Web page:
<img height="1" width="1" style="display:none" src="https://www.facebook.com/tr?id=252463768261371&amp;ev=PageView&amp;noscript=1">

How To Decide What To Write

December 7, 2022
6 min read time

Maybe you want to write a screenplay or pilot, but you don’t have any ideas, or you have a few ideas, but you don’t know if they’re any good. Or maybe you have too many ideas and you don’t know which is the best one to focus on. Whether it’s too many ideas or too few, you still have to make a decision: what to write. Writing a screenplay or pilot is a commitment, and it might take you several months to complete a first draft. Most aspiring writers have to work day jobs (and even a few professional ones have to supplement their income between writing assignments). Time is a valuable thing and you don’t want to waste it by writing something that’s off the mark.

Of course there’s the old adage: write what you know. Unfortunately, I think many aspiring writers take this adage too literally, and it sometimes can result in a mundane piece of writing that simply chronicles the individual’s life. For example, going to college in and of itself isn’t a concept (unless something truly unusual or noteworthy happened to you when attending). It’s important to think about an audience when considering what to write. Just because something might be interesting to you, doesn’t mean others will feel the same. That being said, your real-life experiences and interactions with other people can still offer inspiration. This is what I think is truly meant by write what you know; think of it more as use what you know. For example, Stephen King’s first novel Carrie was inspired by his experience as a high school English teacher and watching a girl being the target of bullies. But the novel wasn’t just about this girl getting bullied. King was also reading up on telekinesis and decided to gift his fictionalized version of the teen girl with similar powers. This opened up numerous possibilities for a story: what if a bullied teen girl could move objects with her mind? So King used what he knew, but he also embellished it with a high concept. This is likewise the case with most of his subsequent work.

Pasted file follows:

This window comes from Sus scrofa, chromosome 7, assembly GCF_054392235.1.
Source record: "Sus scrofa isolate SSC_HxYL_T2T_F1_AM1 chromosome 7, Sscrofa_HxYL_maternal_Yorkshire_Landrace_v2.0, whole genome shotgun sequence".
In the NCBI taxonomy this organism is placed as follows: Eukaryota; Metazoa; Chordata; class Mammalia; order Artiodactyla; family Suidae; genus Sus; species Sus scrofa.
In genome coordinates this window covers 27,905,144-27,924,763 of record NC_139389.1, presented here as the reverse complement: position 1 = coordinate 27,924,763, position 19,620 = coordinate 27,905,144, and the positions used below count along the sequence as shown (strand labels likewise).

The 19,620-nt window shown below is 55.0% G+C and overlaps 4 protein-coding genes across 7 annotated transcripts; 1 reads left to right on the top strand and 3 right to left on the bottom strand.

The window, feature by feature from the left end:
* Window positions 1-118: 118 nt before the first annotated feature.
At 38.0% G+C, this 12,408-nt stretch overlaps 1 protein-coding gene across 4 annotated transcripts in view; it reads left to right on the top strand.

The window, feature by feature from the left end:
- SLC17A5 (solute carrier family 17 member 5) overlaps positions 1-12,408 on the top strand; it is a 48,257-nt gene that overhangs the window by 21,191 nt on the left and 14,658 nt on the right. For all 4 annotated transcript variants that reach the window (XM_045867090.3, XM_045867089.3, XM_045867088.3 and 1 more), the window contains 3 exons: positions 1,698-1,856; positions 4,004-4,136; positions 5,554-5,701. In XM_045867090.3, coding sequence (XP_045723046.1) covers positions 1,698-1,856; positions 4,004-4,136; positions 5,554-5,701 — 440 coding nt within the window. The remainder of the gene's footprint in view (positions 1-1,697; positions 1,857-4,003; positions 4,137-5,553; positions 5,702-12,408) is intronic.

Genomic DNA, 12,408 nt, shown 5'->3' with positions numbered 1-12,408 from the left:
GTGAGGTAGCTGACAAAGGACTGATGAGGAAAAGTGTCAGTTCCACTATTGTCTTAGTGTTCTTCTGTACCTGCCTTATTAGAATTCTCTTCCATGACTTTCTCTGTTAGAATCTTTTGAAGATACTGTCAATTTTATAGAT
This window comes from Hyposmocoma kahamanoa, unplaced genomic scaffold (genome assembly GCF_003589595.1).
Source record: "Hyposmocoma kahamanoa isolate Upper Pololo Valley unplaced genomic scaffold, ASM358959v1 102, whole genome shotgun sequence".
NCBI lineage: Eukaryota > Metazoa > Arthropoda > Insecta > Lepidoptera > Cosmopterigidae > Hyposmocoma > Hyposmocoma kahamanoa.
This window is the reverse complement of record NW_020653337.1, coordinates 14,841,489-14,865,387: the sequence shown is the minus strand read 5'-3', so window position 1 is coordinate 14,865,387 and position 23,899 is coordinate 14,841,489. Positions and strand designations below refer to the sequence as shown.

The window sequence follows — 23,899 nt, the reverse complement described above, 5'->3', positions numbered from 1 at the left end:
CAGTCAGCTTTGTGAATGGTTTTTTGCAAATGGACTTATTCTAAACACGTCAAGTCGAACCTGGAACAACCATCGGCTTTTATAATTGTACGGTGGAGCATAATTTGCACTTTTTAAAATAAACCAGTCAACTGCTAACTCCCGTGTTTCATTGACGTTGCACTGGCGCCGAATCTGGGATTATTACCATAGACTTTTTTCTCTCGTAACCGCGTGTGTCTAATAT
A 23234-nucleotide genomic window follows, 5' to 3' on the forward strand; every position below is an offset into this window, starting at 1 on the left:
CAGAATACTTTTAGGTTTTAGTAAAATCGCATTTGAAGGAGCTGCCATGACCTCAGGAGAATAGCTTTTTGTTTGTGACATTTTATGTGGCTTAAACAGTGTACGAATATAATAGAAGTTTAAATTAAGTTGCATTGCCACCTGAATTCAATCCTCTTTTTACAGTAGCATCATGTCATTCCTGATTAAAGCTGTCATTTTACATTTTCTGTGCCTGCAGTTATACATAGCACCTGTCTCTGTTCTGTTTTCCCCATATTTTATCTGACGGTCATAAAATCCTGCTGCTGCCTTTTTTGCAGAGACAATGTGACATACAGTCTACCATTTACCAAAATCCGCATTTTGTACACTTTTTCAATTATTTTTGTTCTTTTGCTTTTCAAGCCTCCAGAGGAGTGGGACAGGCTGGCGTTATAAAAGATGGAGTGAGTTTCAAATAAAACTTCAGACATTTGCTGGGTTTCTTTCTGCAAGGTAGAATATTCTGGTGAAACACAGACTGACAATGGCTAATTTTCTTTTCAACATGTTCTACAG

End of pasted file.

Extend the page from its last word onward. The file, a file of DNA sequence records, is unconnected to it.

One of the first questions you should ask yourself when deciding what to write is the following: what movie or TV show would you most like to watch?

This is where personal taste comes into play. Yes, you can always attempt to write a script you think others will like because you chose a popular genre, but if you don’t sincerely love the genre, it’s going to show in the writing. Keep in mind, you’ll be competing with numerous writers who genuinely love the same genre, and chances are — because they genuinely love the genre — their script is going to be a more inspired and thorough piece of writing. Another variation of write what you know should be write what you like or, even better, write what you love. If you love horror films, write a horror script; if you love gritty crime shows, write a gritty crime pilot; etc. Even if you love a genre that’s less popular — like dark and existential dramas — you should write something in that genre. Ultimately your spec script is a writing sample and it has to be a true representation of your personality and taste. The more honest of a reflection your writing is, the more likely a manager will be able to guide you to the type of projects you should be working on. And just because your spec script falls under a specific genre doesn’t mean you’ll be locked in that genre. For example, you can write a dark and existential drama that might not have a great chance of selling but a producer of a dark and existential sci-fi project thinks you have the right sensibility for the job. A writing career is rarely based on one script; it comes from demonstrating a voice and a brand.